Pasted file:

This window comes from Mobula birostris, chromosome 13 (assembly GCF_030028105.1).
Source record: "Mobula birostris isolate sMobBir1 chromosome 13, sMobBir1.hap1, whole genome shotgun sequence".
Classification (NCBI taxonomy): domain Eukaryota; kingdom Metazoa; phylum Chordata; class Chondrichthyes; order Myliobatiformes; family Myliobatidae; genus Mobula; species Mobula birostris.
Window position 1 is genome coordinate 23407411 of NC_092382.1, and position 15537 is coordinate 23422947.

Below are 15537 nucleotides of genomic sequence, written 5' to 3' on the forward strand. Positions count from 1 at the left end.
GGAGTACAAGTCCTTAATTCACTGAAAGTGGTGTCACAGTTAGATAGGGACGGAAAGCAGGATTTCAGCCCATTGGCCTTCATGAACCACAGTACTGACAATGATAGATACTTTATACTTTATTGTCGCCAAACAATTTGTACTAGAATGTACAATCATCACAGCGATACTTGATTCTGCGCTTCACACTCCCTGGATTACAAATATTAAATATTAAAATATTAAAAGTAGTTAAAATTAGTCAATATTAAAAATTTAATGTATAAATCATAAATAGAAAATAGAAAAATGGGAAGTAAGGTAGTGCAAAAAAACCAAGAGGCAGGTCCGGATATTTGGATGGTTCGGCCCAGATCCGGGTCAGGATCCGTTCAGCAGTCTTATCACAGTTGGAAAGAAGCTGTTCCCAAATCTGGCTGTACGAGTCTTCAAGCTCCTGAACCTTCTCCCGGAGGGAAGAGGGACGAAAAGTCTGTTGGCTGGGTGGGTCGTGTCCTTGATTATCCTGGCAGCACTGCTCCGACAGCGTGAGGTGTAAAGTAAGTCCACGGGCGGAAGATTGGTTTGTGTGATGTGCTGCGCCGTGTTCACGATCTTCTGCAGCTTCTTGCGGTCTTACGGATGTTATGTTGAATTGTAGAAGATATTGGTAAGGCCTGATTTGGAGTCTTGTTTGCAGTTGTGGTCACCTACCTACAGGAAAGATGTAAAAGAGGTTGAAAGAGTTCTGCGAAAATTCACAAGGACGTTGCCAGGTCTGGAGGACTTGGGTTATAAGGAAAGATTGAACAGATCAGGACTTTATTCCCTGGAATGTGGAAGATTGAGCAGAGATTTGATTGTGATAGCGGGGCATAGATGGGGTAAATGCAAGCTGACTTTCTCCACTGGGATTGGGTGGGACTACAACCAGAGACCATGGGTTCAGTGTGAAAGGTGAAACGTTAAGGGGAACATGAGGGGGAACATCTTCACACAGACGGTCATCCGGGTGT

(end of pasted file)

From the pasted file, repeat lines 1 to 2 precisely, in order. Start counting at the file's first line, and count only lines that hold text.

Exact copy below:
This window comes from Mobula birostris, chromosome 13 (assembly GCF_030028105.1).
Source record: "Mobula birostris isolate sMobBir1 chromosome 13, sMobBir1.hap1, whole genome shotgun sequence".